Former Pres. Trump’s tax returns can be handed over to House committee, per court ruling

The House Ways and Means committee says it expects to receive the requested tax returns and audit files immediately. But, an appeal can still be filed.
Court rules House Committee can obtain Fmr. President Donald Trump's tax returns
Court rules House Committee can obtain Fmr. President Donald Trump's tax returns(Morry Gash | AP)
Published: Aug. 9, 2022 at 2:18 PM EDT
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WASHINGTON (Gray DC) - After a long-standing court battle, the Ways and Means Committee of the U.S. House of Representatives said it’s expecting to receive former President Donald Trump’s tax returns and audit files from the IRS.

The announcement follows a DC Court of Appeals ruling that the Ways and Committee said shows “the law is on our side in seeking Trump’s tax returns.”

The committee’s chairman, Rep. Richard E. Neal (D-MA) released a statement to the Washington News Bureau that said “with great patience, we followed the judicial process, and yet again, our position has been affirmed by the Courts. I’m pleased that this long-anticipated opinion makes clear the law is on our side. When we receive the returns, we will begin our oversight of the IRS’s mandatory presidential audit program.”

Read more here.

Court documents show Rep. Neal first requested the federal income tax returns of then President Trump on April 3, 2019, as well as “Donald J. Trump Revocable Trust, DJT Holdings LLC, DJT Holdings Managing Member LLC, DTTM Operations LLC, DTTM Operations Managing Member Corp., LFB Acquisition Member Corp., LFB Acquisition LLC, and Lamington Farm Club, LLC doing business as Trump National Golf Club—Bedminster ( in the court documents known collectively as “Appellants” or “the Trump Parties”).”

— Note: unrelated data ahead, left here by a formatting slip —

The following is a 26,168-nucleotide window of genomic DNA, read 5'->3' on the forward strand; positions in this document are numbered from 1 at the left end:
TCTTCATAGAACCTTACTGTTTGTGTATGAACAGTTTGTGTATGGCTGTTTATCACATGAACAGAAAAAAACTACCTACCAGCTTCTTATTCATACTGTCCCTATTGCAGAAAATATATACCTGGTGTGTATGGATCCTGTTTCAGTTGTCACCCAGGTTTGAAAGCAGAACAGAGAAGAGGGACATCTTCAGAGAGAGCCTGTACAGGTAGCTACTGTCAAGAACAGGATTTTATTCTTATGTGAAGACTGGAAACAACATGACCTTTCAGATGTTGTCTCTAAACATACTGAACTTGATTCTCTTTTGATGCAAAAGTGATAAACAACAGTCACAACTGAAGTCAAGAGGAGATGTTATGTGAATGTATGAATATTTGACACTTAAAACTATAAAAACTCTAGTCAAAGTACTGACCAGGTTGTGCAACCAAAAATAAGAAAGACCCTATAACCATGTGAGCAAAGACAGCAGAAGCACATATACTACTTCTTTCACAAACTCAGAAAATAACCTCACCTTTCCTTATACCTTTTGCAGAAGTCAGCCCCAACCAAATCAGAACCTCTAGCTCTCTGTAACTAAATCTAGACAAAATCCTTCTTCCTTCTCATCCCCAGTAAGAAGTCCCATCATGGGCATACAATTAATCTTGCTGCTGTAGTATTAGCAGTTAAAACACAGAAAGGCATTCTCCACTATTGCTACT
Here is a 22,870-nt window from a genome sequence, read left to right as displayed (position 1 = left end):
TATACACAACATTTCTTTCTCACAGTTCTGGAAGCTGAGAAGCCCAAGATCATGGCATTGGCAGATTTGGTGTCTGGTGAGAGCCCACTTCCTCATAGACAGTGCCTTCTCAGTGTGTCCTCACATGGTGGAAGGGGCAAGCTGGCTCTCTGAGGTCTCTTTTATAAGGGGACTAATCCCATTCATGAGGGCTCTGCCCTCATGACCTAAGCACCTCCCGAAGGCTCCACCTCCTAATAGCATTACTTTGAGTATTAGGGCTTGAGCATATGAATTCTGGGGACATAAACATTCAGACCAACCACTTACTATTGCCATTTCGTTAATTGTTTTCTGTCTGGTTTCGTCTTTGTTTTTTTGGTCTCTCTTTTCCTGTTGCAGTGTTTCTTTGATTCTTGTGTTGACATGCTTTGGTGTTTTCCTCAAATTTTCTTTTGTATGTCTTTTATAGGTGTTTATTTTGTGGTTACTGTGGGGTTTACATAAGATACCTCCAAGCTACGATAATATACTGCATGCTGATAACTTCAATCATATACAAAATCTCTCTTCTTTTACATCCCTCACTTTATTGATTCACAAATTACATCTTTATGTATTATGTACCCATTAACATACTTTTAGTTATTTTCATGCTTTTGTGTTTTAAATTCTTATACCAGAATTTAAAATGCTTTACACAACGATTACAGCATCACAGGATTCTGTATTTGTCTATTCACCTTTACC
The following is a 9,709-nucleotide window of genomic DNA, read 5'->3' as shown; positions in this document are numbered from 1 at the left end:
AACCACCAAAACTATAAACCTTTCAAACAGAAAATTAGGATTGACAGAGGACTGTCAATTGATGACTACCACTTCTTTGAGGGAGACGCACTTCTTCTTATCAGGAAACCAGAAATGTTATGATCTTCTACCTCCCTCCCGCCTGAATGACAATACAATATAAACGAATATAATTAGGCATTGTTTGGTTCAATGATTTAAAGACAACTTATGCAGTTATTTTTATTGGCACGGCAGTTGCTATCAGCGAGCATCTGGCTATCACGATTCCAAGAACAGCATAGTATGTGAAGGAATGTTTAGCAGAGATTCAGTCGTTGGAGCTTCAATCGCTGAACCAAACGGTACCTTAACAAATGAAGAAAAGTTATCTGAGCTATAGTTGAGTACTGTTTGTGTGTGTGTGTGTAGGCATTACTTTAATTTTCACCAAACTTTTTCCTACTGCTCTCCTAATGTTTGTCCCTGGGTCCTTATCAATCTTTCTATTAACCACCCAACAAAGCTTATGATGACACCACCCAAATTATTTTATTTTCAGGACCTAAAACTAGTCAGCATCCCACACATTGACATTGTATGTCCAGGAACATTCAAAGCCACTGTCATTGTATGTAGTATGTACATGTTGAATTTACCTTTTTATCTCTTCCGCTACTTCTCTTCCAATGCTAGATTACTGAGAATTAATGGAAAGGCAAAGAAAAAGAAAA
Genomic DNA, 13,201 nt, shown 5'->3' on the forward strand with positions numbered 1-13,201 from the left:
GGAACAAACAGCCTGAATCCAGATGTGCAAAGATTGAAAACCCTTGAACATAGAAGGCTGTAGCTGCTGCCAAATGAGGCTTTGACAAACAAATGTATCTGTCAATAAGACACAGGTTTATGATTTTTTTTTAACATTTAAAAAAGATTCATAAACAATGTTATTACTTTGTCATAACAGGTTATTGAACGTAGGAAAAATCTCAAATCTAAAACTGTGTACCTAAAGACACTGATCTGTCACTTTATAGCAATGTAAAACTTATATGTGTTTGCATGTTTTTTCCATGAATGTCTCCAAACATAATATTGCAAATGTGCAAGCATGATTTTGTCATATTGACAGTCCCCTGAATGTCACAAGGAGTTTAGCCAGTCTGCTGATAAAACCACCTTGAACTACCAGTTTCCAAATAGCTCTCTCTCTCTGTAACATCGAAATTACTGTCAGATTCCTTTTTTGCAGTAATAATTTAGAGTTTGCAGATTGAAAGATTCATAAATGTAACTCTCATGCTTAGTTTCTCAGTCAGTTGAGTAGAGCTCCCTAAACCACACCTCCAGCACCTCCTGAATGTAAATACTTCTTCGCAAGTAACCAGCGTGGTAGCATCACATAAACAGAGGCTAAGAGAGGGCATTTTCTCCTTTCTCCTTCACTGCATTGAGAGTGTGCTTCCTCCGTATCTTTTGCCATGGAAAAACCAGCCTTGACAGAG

Those court documents also state that in that request, Rep. Neal said the panel was “considering legislative proposals and conducting oversight related to our Federal tax laws, including, but not limited to, the extent to which the IRS audits and enforces the Federal tax laws against a President.”

However, on May 6, 2019, the Department of the Treasury responded that it did not intend to comply with the request because it said the request was not supported by a legitimate legislative purpose.

Neal once again refiled the request in June 2021. This time, he provided more detail of what the Committee was seeking including information “to consider and prioritize legislation on equitable tax administration, including legislation on the President’s tax compliance, and public accountability.”

This time, the Treasury determined the request was valid.

Upon hearing the Treasury’s 2021 decision, the ‘Trump parties’ filed their own claim against the Treasury and the IRS as it called the 2019 and 2021 requests unlawful.

They argued there was a lack of legislative purpose and that the request violated the separation of powers. The ‘Trump parties’ also argued Chairman Neal’s request exceeded Congress’ investigative powers.

Following the latest court decision, an appeal can still be filed.

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